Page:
CHEAPER PAPER FROM CHINA

Printers can buy paper cheaper from China than walking down to a local mill, Schillinger said. For some products, prices have rolled back to 1996 levels just to compete, he said. Tom Howatt, president and CEO of Wausau Paper Corp., which operates mills in Wisconsin, Minnesota, Ohio, New Hampshire and Maine, said prices for some writing papers are down 10 percent from just five years ago.

In addition, according to Schillinger, during the "roaring" economy of the 1990s, U.S. manufacturers expanded to produce more paper. Then a global recession hit, easing demand, followed by the growth of new technology unfriendly to paper makers, he said.

WE ARE WORKING MORE ONLINE

The business use of e-mail, companies doing more work online and the growth of online and Internet advertising reduced the need for paper, a drop that could not be offset by a growth in paper used in homes because of computers and printers, Schillinger said. "It was sort of the perfect storm," he said. "All of those factors have meant a leaner paper industry."

For Park Falls - a city of 2,800 carved out of a forest in northern Wisconsin and nicknamed the ruffed grouse capital of the world - the mill's sale to SMART Paper a year ago rekindled hopes about the factory's future.

The sprawling mill sits just a block off the city's main street, dominating the downtown landscape along the Flambeau River. A yard is piled with 120,000 cords of logs _ a mountain of wood waiting to be made into paper. SMART Paper filed for bankruptcy in shutting down the mill, citing unprecedented high fuel costs and "rapid deterioration" of market conditions.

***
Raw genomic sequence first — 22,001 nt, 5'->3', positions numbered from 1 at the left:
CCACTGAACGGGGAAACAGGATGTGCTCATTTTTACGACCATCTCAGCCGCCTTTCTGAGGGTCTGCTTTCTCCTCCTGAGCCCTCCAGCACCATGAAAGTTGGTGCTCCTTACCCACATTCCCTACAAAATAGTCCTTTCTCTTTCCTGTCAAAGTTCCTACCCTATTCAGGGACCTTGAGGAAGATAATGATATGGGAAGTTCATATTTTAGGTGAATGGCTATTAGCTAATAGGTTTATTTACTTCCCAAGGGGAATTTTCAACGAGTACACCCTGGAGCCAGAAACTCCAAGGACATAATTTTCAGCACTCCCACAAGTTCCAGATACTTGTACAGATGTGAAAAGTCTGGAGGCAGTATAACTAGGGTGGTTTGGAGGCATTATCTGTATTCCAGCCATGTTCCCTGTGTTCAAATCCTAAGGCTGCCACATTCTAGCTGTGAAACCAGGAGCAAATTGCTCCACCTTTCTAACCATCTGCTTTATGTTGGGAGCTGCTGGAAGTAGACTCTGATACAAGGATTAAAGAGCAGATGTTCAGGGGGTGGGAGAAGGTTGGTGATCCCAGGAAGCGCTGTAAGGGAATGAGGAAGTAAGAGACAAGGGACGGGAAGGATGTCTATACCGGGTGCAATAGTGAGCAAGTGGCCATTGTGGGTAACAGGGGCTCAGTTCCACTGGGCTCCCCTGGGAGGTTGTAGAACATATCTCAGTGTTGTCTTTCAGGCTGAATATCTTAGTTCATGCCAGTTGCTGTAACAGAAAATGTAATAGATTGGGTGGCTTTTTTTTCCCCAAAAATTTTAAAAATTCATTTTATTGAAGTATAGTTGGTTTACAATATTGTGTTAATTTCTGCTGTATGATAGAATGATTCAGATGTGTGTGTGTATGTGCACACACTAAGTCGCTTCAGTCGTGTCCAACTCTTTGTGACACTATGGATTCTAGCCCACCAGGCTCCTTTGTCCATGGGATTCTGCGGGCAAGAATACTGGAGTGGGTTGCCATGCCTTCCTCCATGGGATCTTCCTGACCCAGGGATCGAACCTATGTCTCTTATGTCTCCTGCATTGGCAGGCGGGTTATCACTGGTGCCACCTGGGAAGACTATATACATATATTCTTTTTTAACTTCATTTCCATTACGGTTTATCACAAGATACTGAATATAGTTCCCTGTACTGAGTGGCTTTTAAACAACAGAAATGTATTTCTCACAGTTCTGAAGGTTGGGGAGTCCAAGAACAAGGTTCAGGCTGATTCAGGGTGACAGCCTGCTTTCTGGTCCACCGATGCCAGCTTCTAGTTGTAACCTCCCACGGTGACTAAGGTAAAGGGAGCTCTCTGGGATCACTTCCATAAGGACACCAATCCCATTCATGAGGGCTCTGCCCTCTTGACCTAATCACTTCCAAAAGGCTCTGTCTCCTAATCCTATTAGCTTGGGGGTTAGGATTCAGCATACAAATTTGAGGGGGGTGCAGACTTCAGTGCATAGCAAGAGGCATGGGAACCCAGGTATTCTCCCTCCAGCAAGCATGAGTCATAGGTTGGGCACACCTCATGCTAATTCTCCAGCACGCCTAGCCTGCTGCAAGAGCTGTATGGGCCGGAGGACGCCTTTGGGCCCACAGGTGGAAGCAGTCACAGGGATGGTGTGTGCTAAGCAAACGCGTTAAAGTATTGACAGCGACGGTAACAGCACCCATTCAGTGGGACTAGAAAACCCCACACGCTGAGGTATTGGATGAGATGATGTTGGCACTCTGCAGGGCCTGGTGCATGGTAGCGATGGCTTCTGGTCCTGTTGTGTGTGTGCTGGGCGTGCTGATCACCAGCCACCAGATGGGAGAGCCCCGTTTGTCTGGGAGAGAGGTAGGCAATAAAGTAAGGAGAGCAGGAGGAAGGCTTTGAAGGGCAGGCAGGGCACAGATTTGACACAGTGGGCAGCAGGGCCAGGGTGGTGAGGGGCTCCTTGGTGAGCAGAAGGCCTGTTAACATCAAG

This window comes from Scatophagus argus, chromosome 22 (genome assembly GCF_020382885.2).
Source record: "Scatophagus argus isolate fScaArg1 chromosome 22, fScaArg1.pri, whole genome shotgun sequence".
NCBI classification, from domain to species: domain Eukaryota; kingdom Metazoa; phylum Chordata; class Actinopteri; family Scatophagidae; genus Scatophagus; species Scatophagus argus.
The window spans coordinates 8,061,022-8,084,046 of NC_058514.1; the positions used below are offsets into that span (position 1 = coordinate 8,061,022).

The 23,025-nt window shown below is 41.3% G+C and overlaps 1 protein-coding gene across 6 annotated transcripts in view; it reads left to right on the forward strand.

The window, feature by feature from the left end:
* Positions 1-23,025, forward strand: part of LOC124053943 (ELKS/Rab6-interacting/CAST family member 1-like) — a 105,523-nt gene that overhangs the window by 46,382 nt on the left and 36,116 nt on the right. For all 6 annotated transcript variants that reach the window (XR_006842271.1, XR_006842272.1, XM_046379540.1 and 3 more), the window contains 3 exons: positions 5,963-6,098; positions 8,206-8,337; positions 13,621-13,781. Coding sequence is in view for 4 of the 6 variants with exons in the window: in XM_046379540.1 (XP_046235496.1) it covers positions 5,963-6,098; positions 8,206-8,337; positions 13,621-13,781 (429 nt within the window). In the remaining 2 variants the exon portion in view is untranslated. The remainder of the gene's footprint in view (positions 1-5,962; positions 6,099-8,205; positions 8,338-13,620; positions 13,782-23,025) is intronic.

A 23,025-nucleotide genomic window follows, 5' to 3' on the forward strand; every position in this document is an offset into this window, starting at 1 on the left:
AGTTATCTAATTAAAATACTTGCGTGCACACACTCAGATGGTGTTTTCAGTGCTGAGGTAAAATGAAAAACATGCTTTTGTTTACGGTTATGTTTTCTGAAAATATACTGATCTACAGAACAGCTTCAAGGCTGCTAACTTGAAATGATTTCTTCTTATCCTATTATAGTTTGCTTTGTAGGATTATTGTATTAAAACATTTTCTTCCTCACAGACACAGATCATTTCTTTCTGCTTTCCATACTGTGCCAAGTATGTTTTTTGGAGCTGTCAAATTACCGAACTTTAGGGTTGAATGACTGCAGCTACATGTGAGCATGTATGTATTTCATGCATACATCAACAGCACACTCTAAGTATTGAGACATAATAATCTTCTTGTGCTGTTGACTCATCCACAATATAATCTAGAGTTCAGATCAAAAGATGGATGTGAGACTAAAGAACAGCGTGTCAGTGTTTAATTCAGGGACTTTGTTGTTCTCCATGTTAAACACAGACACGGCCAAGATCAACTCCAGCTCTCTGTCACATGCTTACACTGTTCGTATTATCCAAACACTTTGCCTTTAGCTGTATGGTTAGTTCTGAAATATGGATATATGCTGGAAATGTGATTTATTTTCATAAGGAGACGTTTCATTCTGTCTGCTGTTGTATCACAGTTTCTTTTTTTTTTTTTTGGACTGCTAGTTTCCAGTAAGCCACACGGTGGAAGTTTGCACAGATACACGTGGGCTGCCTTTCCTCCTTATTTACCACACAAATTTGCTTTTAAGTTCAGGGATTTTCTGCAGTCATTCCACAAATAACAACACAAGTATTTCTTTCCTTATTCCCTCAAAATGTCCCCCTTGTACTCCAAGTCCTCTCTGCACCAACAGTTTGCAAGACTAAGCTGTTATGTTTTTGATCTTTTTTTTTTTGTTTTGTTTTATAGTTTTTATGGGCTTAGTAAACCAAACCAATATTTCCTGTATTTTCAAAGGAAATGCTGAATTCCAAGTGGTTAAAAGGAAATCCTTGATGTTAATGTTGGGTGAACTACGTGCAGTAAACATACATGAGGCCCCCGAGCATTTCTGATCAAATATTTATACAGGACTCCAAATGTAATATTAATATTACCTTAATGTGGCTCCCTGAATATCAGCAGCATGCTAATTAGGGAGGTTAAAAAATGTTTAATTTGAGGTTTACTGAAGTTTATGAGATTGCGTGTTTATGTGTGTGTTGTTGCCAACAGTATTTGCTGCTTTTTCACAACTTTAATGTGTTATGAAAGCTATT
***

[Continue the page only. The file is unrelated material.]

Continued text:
"Most people have the feeling that they just came in and bled the place dry and that was it," said Ratzlaff, whose wife, brother-in-law and sister-in-law also lost jobs in the shutdown. "A couple of weeks ago, somebody wrote on a piece of paper, 'Place for sale' and put it up front."

GOOD SALARIES GONE FOR EVER

On average, the mill's workers earned $17 an hour, and jobs just don't exist to readily absorb them, Ratzlaff said. The ripple effect of the closure hits at least 300 loggers, he said.

Gerry Ring, professor of paper science at the University of Wisconsin-Stevens Point, the only college in the state offering such a degree, said the mill's closing has more to do with outdated, less efficient paper making machines than anything else.

"What should have happened a long time ago - at a lot more of the mills, if they wanted to keep the market - was reinvest in modern machinery," he said. "We could make good paper on old machines far longer than we should. Eventually, the costs get to you when the latest and the greatest comes on line, and then all of a sudden, 'Oh my God. They can make in a half a second what it takes us an hour to make."

RISING ENERGY PRICES AND TRANSPORT COSTS

Ring believes that the continuing rise in energy prices will ultimately lead to a resurgence of regional paper markets for the industry as transportation costs rise. "You are not going to make paper in China and sell it in Wisconsin ultimately. They can do it for the short run, but oil prices will change that whole picture," he said.

Jim Stueber, owner of True Value Hardware in Park Falls, called the paper mill the life of the community, and said so far his business hasn't been hurt. In fact, it's picked up a little and that worries him. "They are fixing their homes up," the businessman said. "I have a feeling they are fixing them up to move."